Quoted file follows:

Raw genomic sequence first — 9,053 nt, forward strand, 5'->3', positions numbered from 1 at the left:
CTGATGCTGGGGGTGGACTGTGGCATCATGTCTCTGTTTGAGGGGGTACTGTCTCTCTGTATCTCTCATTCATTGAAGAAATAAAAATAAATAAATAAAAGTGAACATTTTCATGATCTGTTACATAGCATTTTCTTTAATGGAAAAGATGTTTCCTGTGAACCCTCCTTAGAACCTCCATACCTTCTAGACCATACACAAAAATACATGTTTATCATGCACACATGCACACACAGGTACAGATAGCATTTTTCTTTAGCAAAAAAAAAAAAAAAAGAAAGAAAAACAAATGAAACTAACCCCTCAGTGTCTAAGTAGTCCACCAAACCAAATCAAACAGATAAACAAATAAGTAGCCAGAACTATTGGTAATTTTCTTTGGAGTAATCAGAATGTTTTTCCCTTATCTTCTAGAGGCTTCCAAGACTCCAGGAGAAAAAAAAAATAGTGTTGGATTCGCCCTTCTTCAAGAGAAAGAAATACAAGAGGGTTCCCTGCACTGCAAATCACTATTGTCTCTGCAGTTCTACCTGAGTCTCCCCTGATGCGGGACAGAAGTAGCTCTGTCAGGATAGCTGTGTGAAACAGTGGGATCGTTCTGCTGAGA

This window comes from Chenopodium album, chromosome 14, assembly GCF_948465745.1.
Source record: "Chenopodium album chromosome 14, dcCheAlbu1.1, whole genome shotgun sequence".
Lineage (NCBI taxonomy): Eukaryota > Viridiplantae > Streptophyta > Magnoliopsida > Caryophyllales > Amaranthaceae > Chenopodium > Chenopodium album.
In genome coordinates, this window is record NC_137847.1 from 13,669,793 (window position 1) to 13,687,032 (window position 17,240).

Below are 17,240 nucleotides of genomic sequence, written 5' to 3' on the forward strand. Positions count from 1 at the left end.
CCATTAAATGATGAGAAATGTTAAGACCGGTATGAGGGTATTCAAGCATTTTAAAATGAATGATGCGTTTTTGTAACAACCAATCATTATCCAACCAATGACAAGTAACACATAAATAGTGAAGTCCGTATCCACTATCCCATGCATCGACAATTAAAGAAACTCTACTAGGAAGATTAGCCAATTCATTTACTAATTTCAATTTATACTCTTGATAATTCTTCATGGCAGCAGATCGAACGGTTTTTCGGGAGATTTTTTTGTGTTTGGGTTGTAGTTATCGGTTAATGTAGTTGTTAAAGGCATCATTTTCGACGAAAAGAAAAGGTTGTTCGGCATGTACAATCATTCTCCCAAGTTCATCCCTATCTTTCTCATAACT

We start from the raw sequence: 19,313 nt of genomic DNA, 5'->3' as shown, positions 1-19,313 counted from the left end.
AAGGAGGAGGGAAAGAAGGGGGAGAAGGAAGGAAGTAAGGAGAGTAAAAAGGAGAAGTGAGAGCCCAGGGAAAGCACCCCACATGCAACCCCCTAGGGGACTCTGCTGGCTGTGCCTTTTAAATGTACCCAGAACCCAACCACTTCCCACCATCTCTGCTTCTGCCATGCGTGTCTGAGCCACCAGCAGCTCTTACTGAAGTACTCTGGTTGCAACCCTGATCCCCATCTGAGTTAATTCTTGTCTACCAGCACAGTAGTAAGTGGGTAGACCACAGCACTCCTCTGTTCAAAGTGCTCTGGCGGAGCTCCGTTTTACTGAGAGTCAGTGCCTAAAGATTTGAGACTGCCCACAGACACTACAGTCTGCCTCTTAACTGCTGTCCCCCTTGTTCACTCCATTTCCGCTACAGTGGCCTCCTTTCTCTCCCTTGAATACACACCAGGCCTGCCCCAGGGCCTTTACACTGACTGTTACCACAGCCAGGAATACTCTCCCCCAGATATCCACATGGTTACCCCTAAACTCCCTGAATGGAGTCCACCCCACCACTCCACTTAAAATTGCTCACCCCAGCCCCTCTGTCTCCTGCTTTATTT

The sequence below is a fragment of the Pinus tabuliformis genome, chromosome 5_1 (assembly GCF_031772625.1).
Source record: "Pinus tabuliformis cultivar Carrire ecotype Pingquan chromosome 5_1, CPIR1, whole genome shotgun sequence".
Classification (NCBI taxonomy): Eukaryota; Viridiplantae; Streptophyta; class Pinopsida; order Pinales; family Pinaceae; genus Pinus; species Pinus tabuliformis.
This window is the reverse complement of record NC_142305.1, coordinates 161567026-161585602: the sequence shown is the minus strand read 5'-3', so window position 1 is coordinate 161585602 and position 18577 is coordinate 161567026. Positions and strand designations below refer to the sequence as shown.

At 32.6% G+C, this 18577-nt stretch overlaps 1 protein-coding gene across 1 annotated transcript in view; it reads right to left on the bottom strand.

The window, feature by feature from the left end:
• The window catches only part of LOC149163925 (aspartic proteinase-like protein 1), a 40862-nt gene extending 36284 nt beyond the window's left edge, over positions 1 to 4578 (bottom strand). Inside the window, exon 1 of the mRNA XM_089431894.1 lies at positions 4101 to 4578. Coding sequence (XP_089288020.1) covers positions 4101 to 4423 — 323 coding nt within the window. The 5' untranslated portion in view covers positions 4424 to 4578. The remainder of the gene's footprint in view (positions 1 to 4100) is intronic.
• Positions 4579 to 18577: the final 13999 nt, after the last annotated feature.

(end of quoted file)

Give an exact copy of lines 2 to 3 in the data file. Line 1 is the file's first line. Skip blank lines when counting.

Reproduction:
CTGATGCTGGGGGTGGACTGTGGCATCATGTCTCTGTTTGAGGGGGTACTGTCTCTCTGTATCTCTCATTCATTGAAGAAATAAAAATAAATAAATAAAAGTGAACATTTTCATGATCTGTTACATAGCATTTTCTTTAATGGAAAAGATGTTTCCTGTGAACCCTCCTTAGAACCTCCATACCTTCTAGACCATACACAAAAATACATGTTTATCATGCACACATGCACACACAGGTACAGATAGCATTTTTCTTTAGCAAAAAAAAAAAAAAAAGAAAGAAAAACAAATGAAACTAACCCCTCAGTGTCTAAGTAGTCCACCAAACCAAATCAAACAGATAAACAAATAAGTAGCCAGAACTATTGGTAATTTTCTTTGGAGTAATCAGAATGTTTTTCCCTTATCTTCTAGAGGCTTCCAAGACTCCAGGAGAAAAAAAAAATAGTGTTGGATTCGCCCTTCTTCAAGAGAAAGAAATACAAGAGGGTTCCCTGCACTGCAAATCACTATTGTCTCTGCAGTTCTACCTGAGTCTCCCCTGATGCGGGACAGAAGTAGCTCTGTCAGGATAGCTGTGTGAAACAGTGGGATCGTTCTGCTGAGA

This window comes from Chenopodium album, chromosome 14, assembly GCF_948465745.1.